Because what I figured out, once I decided that supervillains are necessary, is that actually they totally are not. Life is going to do that anyway. Regardless of whether or not you're doing it for somebody else's betterment, you are still being an asshole. We are not put here to help in that way. You are doing yourself more damage than you are helping the other person. The sum total is still negative, for the world, because of what you've done. So if Dan's intention was to strengthen them, that would be problematic. Except he's way too selfish for that; his intention was negative, not even fake-positive.
They're all adjusting to the horrible cataclysm of Dan's obsession with them the only way you can, after the fact: By looking at the good parts. What we've learned. Over the first season of the show, Serena did the same thing with the natural disaster that is Blair Waldorf: Blair did the worst shit to her, out of no purer motive than a hate born of crazy love, and it did make Serena better. But it didn't make Blair better. Only being loved by Serena did that. Only by taking all that damage and violence and saying, "I can take it, because I love you." That's how she tamed Blair. And maybe that's what she's doing now.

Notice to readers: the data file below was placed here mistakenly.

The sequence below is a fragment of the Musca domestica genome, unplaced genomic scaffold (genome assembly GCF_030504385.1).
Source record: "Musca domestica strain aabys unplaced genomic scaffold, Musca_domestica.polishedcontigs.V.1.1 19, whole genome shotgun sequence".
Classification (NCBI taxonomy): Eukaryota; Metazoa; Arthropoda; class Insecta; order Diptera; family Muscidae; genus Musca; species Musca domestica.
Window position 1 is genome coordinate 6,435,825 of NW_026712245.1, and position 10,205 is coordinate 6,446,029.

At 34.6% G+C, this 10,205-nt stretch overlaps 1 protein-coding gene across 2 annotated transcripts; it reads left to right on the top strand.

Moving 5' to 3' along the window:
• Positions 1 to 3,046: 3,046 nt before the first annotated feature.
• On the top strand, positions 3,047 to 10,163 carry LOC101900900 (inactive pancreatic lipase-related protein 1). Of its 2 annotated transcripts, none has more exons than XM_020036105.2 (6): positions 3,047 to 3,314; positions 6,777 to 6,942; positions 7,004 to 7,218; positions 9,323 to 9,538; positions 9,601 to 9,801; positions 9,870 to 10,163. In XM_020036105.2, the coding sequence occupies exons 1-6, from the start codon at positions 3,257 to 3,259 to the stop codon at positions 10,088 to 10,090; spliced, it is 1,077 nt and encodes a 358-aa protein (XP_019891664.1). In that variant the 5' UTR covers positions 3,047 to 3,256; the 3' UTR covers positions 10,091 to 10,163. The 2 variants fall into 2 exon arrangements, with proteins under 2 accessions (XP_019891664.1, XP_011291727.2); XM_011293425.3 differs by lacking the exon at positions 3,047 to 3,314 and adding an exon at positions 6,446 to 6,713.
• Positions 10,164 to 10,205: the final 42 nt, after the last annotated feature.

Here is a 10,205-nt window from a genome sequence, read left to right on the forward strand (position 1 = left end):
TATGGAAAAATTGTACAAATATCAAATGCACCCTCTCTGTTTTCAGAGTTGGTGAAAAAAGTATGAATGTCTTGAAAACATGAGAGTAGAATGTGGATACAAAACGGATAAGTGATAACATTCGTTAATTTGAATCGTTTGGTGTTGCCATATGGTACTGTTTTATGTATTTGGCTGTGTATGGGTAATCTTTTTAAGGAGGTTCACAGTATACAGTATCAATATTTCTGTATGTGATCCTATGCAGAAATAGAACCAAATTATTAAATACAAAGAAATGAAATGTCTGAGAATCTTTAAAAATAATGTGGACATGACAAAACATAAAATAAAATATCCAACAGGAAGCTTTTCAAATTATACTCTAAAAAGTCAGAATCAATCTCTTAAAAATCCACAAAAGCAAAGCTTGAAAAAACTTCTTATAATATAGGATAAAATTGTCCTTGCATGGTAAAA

It's nothing we haven't talked about before, but it's the end of the story and the episode and the season and the series, so maybe it's worth thinking about again: The people who love you shine what was already there, and the people who hurt you burn off what's not working. Within yourself, you can be grateful for the experience, and compassionate toward them for being driven that far. That's very different from accepting them for what they did. There's kindness and then there is stupidity.
It's not all that different from what Chuck did to Blair, over the years: He provided a continual reminder that the world wasn't about her. That her behavior had consequences, and that it was possible for her to want things she couldn't have, and work for them. That her lot -- to want and strive and need, to see Serena get everything for free -- was true only as long as she allowed it to be.
5 YEARS LATER
Nathaniel Archibald, stepping off the Spectator jet -- which maybe the Spectator is itself just a jet now, you can never tell what shape it will assume -- tells a reporter he'll probably be running for Youngest Mayor Ever, one of these days. He throws the reporter in the river and then hauls him out again. He is no longer defined by women or relationships; he flies this jet alone. He has not yet found a person who will put up with the weird sex shit he is into. Not since...